Historically Black Colleges and Universities Face Novel Challenges for the Upcoming Fall Semester
By Madyson Fitzgerald
Facing a lack of funding from the government and an expected decrease in fall enrollment, HBCUs have begun to feel the strain from closing their doors amid the coronavirus pandemic.
Despite surpassing two million cases of COVID-19 last week, schools in the U.S. have steadily begun to release plans of reopening in the fall, including Virginia Commonwealth University, University of Richmond, University of Virginia and more. With tentative plans for welcoming students back on campus, many are expecting to see a completely altered fall semester.
Some schools, however, have had a harder time finding their footing amid the coronavirus pandemic. Historically Black Colleges and Universities continue to face a lack of financial and social backing to continue operations.
HBCUs have historically received less funding as institutions serving those who are underprivileged. President Larry Robinson of Florida A&M University worries not just about his school, but his students, as he said in an interview with USA Today.
“I’m worried about the financial impact on the families,” he said, “not just from this fall, but in the future as well, because of the fact that they don’t have a financial cushion to get through this tough time and the fact that the recovery for persons of color in these previous economic downturns has been longer. We will get through this, but some will take longer than others.”
Much of the financial hardship that HBCUs face is a result of institutional racism present in the American education system. The implicit biases held by the government oftentimes translates to less support for schools serving communities of color. This leaves many HBCUs depending on enrollment alone to keep operations going, including grants and student loans that students earn through the financial aid process.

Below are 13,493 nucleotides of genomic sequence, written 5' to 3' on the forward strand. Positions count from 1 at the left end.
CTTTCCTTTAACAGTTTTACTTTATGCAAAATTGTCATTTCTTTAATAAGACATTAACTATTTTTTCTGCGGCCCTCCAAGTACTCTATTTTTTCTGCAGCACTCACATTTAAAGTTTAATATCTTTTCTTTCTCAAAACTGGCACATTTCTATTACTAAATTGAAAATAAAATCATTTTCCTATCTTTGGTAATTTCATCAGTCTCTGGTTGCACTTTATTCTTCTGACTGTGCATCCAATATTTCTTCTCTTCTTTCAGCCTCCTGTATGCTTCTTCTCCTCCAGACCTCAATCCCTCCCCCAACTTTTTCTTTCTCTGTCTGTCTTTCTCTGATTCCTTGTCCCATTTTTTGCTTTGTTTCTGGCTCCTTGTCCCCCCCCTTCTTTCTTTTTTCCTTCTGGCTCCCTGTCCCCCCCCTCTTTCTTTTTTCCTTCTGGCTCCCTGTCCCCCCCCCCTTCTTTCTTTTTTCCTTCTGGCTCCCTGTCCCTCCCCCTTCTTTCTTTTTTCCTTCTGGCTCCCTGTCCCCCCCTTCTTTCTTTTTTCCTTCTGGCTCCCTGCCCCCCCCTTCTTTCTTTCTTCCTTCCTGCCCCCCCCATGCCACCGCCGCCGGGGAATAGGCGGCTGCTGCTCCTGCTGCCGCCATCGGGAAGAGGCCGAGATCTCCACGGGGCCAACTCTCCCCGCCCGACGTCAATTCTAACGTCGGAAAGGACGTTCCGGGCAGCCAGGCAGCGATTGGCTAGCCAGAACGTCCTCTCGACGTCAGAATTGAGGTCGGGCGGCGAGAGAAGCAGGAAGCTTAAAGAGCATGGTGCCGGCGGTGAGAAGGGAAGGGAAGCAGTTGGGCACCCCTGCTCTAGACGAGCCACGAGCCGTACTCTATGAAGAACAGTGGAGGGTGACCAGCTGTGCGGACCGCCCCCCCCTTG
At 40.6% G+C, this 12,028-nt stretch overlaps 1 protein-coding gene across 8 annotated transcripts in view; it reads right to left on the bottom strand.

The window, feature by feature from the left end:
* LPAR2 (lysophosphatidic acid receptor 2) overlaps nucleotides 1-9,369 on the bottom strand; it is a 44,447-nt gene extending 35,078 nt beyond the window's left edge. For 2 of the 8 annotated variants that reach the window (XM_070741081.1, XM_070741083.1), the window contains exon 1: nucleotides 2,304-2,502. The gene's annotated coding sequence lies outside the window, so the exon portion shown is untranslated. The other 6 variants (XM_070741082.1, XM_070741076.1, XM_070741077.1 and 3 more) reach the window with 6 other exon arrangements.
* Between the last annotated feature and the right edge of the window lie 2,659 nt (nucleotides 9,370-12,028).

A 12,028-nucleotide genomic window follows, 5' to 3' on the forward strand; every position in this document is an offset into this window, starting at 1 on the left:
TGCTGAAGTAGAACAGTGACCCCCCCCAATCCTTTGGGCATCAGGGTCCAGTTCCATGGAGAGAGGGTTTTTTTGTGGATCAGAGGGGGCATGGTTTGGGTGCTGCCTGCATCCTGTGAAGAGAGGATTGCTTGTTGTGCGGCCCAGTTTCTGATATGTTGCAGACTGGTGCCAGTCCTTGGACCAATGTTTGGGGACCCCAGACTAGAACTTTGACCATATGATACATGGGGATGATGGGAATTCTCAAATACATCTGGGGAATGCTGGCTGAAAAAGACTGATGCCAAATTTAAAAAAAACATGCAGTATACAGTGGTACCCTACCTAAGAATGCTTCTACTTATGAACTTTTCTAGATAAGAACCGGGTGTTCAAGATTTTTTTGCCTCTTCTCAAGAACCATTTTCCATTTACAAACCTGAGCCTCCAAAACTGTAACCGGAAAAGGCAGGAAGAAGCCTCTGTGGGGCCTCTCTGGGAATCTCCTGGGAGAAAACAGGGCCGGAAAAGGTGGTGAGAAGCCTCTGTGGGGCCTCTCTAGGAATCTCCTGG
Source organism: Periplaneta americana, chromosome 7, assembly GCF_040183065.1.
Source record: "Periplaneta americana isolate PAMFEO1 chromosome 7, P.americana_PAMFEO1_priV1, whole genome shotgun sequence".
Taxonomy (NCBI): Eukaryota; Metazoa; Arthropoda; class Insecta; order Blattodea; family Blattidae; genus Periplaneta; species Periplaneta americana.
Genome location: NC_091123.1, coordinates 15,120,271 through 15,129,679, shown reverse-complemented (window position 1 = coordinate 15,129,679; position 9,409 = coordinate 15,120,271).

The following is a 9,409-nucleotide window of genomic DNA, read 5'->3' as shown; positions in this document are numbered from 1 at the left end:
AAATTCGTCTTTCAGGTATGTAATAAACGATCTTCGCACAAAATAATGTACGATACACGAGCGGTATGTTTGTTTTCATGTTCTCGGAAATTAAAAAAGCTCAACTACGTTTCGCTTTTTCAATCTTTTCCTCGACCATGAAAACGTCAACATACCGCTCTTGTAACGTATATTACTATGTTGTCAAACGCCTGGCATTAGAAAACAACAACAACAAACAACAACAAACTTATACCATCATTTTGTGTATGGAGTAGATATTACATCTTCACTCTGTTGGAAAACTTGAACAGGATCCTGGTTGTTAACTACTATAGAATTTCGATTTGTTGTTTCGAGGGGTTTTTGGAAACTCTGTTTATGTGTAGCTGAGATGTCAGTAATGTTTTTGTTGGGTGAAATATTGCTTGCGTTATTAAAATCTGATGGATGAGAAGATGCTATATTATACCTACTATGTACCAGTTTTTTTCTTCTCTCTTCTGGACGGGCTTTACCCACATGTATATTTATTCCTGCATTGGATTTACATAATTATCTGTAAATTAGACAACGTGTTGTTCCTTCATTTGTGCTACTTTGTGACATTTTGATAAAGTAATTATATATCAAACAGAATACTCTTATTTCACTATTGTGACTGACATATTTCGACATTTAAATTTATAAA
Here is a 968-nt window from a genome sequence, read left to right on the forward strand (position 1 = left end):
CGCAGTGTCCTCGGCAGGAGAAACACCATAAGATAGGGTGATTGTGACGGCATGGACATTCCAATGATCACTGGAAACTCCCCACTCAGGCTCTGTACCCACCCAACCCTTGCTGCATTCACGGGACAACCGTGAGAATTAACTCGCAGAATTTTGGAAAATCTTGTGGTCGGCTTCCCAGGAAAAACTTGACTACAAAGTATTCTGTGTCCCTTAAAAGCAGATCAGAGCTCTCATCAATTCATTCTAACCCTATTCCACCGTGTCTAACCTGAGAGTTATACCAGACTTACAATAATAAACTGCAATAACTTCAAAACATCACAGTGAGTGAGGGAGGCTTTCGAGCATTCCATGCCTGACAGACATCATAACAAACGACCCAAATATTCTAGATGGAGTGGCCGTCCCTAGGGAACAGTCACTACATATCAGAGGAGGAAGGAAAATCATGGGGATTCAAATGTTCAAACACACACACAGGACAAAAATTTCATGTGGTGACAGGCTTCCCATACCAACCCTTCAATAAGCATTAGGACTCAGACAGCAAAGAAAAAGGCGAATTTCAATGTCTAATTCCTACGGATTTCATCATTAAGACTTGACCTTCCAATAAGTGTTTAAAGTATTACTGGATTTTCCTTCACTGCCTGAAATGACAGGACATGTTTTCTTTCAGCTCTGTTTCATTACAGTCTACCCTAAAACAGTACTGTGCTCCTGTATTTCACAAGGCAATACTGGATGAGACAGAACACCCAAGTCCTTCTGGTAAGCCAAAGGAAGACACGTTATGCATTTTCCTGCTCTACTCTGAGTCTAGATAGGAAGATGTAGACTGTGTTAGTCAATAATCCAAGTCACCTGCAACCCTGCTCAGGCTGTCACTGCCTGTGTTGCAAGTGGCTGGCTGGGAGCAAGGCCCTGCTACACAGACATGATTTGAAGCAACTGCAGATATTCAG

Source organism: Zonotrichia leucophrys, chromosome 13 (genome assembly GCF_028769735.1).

Virginia State University President Makola M. Abdullah explained in an interview with CNN that the economic downturn from the pandemic has put schools like his in danger. “We are very concerned that without the adequate federal and state support, many institutions that serve the underserved might not be around,” Abdullah said. ““We’re all in the same storm, but we’re not all in the same boat.”
Growth4VA, a campaign launched by the Virginia Business Higher Education Council to promote reform in Virginia’s colleges and universities, did a study in 2017 regarding key facts of the state’s higher education system. The starkest finding was that Virginia has seen a continued decrease in funding for institutions of higher learning. Since 2001, Virginia has continuously cut higher education funding by a total of 44.7 percent.
Cuts in state funding has led to higher tuition rates at all of Virginia’s schools. Moreover, Virginia provides the 44th lowest public support per student. In fact, the correlation between state funding cuts and tuition increases since 2001 is practically 1:1.
Despite these daunting figures, Virginia lawmakers created an initiative to freeze tuition at all public institutions this past school year. Their hope is to continue this initiative, but with the coronavirus pandemic expected to progress through the summer, there is no say as to whether it will be maintained.
In a Q&A with The Washington Post, Ivory Toldson, a professor of counseling psychology at Howard University said that technology also proves to be another obstacle. “The challenge of abruptly moving to a virtual learning environment may adversely impact HBCUs more than other schools,” he said. “Most do not have the technical capacity to deliver quality online classes. Even those with the technical capacity will have challenges if their students do not have adequate computers and broadband at home.”
Marybeth Gasman, a professor of education at Rutgers University, said that rainy day funds were largely inaccessible. “Because HBCUs have small or relatively small endowments and because they educate some of the most socioeconomically vulnerable students, they face a disproportionately high level of risk right now,” she explained.
“HBCUs are similar to families without substantial savings,” she continued. “HBCUs are funded heavily by tuition. Any drop in enrollment, which could happen by way of students not returning next year or not enrolling next year, will be devastating.”
Despite the aid given to schools through HEERF funds in the past weeks, closing their doors has cost HBCUs millions of dollars. With fall enrollment expected to drop, these schools are urgently calling out to the government and the community for help to continue providing education for those who need it.